For a lot of us, the generic understanding of honesty in simplistic terms is to speak the truth. However, truth is not an absolute. It has to account for the situational context and perspective. Therefore our understanding of the truth requires that we interpret it as a combination of how we look at things and perceive them.
“This dish doesn’t taste good.”
“That dress doesn’t suit your style.”
These statements are somebody’s truth. When he expresses it, he’s probably being honest. How open are you to receiving (hearing) your partner’s honesty?
Most of the time we’re apprehensive about building an honest relationship, because we fear that there is nobody to receive it. Sometimes, when our partner starts being “too” honest, we might have a tendency to become sensitive.
There is another aspect of honesty in relationships that extends beyond expressing an opinion or making an assessment. It is also about being open to sharing emotions and feelings. For example,
“I had a crappy day at work.”
“ My friend is forever whining for not getting a promotion.”
When someone is open to sharing their feelings, how do you respond to it? We have noticed that during couple’s sessions when asked the question, have you told your partner how you feel, many respond by saying ‘no!’ This is because they’re not confident about how their sharing will be received. There is an underlying fear of rejection. Looking at it, alternatively, the fear of rejection exists because their honesty is not received as they expected. Here lies the challenge.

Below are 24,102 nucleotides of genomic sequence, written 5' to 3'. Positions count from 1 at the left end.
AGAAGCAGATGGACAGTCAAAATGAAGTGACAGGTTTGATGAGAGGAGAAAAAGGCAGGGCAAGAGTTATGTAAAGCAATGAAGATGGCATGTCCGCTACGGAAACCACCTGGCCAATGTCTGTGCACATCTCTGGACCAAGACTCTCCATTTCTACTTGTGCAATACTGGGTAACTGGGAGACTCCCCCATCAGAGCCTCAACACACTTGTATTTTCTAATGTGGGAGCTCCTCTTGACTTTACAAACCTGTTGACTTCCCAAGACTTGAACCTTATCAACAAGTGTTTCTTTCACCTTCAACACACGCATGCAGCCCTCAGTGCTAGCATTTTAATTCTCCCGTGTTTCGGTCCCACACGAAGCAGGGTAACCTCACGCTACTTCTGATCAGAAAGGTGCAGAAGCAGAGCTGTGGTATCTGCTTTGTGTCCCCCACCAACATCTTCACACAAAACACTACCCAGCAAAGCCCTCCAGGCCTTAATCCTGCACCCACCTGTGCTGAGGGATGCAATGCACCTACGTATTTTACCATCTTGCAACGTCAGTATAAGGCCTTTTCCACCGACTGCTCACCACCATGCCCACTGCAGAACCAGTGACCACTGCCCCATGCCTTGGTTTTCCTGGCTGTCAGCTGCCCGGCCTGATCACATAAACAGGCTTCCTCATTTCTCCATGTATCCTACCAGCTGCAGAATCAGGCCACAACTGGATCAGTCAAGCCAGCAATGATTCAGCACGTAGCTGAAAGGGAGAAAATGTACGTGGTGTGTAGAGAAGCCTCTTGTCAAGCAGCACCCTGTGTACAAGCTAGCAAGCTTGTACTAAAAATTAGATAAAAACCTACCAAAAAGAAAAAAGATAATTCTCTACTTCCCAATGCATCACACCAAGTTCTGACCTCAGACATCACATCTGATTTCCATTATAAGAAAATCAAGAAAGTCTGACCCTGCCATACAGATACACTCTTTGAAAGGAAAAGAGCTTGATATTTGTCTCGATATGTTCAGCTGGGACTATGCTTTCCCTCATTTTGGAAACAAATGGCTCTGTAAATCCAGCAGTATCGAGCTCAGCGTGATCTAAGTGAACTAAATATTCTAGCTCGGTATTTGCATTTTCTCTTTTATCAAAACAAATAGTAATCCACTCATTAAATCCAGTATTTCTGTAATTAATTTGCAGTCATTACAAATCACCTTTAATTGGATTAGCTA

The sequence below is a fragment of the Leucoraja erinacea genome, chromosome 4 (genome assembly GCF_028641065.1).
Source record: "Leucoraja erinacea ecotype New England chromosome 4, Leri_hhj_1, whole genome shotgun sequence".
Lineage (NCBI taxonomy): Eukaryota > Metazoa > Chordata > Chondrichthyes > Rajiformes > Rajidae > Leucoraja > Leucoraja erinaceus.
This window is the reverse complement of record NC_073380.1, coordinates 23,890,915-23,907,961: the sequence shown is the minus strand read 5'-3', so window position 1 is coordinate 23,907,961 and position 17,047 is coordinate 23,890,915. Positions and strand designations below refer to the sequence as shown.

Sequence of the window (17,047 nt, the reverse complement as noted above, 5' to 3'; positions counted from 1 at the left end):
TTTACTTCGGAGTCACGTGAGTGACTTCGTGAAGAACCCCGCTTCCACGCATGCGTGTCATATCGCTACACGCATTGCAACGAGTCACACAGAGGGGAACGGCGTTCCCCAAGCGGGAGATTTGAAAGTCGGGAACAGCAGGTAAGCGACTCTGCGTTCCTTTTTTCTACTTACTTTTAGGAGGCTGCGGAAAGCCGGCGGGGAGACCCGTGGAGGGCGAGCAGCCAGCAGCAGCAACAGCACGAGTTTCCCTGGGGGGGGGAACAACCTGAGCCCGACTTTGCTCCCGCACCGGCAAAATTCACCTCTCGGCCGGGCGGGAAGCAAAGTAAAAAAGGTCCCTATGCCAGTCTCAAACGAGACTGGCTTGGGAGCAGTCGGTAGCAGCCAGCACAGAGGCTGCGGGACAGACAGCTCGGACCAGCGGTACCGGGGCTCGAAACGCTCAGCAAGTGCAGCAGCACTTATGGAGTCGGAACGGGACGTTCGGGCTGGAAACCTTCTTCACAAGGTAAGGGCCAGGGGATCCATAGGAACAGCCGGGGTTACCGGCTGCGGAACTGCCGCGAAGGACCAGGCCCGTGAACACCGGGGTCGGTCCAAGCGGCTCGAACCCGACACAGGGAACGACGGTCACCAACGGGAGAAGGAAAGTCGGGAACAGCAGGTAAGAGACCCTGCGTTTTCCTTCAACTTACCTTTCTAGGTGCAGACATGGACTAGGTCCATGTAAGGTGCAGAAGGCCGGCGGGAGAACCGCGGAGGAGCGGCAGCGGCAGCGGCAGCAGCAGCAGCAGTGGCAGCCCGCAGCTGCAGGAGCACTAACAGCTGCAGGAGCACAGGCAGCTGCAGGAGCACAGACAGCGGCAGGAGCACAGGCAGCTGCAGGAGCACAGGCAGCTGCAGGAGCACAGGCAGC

Honesty requires a space and a mindset. Within this space, being honest (giving) is equally important as receiving (accepting honesty).
So when your partner expresses his honest opinion about your cooking because he doesn’t like it, how do you feel? Do you get upset because you think that he just dismissed all the effort you had put in to cook it? Do you feel hurt and angry? If yes, then you must ask yourself, were you looking for “his honest feedback” or an “acknowledgement for your hard work and effort?” His feedback might be based on his sense of taste and likability. If questioned further he might even justify why he didn’t like it, but is that what you really wanted to hear? More importantly, did you think he would change his mind?